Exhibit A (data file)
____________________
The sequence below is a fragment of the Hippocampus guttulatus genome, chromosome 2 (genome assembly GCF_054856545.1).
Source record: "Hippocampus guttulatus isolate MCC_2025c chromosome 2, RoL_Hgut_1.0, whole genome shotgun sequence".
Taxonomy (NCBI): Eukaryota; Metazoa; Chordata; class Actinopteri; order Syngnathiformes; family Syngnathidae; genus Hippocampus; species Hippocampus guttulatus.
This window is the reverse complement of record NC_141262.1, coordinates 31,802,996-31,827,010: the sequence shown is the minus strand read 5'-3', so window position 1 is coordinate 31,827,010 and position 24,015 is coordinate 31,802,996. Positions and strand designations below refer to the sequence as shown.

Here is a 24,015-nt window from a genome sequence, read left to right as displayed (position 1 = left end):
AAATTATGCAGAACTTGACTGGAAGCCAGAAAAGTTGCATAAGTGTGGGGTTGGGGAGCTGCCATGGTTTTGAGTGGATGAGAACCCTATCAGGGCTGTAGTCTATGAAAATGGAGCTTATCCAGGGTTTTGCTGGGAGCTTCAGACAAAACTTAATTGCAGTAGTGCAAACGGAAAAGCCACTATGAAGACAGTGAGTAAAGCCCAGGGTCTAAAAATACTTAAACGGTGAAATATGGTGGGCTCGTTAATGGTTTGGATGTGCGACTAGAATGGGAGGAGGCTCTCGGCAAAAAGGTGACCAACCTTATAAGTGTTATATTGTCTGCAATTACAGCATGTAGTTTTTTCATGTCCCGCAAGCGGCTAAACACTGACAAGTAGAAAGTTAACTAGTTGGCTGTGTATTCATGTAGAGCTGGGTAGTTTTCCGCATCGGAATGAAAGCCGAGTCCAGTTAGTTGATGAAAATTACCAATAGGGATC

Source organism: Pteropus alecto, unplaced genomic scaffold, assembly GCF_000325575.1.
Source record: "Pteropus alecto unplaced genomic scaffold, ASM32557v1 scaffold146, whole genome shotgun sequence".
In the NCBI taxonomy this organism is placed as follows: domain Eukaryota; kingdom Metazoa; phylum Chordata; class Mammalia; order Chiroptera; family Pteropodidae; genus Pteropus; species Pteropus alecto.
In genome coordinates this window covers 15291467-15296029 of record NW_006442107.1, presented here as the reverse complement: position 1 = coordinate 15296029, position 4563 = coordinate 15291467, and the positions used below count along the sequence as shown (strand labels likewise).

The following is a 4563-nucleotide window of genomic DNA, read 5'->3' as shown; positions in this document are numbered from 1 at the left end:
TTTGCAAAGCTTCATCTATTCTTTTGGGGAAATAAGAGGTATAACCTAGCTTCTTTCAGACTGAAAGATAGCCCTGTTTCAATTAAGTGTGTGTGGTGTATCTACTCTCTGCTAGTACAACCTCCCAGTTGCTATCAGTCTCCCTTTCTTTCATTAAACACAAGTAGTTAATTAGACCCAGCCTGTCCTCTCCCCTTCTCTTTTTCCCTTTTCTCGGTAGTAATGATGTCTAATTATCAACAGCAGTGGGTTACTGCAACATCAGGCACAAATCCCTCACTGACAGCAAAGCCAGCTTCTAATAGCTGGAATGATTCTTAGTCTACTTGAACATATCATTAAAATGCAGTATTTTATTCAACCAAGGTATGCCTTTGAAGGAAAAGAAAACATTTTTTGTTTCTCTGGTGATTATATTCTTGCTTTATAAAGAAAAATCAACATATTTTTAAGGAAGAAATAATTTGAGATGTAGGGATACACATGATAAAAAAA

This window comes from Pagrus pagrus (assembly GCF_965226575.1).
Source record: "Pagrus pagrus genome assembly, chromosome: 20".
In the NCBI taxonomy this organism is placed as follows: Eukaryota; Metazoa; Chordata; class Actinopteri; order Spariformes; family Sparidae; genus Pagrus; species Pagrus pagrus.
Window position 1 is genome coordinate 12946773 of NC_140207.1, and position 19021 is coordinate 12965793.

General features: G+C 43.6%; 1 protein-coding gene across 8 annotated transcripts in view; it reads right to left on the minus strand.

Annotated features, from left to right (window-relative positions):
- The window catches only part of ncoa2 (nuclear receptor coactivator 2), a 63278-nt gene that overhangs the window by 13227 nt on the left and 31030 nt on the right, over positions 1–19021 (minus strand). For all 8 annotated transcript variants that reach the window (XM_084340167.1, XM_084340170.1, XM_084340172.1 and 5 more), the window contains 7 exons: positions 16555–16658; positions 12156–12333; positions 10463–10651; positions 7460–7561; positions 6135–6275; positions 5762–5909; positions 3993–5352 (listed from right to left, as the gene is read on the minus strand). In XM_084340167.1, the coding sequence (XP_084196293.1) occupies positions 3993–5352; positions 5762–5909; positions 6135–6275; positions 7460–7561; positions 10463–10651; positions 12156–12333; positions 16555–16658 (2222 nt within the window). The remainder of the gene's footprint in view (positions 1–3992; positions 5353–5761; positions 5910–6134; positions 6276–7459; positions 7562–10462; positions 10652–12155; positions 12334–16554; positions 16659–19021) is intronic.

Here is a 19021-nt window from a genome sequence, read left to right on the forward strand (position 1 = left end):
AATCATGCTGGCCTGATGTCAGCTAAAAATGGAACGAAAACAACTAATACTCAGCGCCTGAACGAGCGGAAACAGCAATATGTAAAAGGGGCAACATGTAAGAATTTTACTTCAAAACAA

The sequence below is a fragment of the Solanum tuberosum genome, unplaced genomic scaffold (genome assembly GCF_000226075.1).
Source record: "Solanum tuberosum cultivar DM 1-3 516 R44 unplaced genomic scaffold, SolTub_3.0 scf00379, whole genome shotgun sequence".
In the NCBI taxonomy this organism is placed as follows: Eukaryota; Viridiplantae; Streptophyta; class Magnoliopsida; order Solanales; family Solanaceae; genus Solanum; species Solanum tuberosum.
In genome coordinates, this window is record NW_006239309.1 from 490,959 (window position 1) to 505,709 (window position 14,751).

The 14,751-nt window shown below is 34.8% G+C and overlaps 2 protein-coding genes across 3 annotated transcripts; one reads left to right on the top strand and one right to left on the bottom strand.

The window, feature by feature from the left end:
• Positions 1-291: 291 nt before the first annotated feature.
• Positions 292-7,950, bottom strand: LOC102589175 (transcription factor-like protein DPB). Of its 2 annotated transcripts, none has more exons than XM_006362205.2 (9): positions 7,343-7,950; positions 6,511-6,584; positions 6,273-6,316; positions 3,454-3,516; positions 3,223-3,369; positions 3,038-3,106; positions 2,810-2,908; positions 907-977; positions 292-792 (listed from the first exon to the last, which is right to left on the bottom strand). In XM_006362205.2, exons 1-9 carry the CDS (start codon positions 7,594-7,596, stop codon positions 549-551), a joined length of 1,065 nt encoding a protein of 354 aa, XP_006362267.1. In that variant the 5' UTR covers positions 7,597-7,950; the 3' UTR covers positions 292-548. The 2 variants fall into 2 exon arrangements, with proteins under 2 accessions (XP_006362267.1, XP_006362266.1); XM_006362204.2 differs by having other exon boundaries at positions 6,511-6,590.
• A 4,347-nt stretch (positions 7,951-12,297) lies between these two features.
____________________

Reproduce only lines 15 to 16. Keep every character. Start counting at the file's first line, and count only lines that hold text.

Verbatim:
In the NCBI taxonomy this organism is placed as follows: Eukaryota; Metazoa; Chordata; class Actinopteri; order Spariformes; family Sparidae; genus Pagrus; species Pagrus pagrus.
Window position 1 is genome coordinate 12946773 of NC_140207.1, and position 19021 is coordinate 12965793.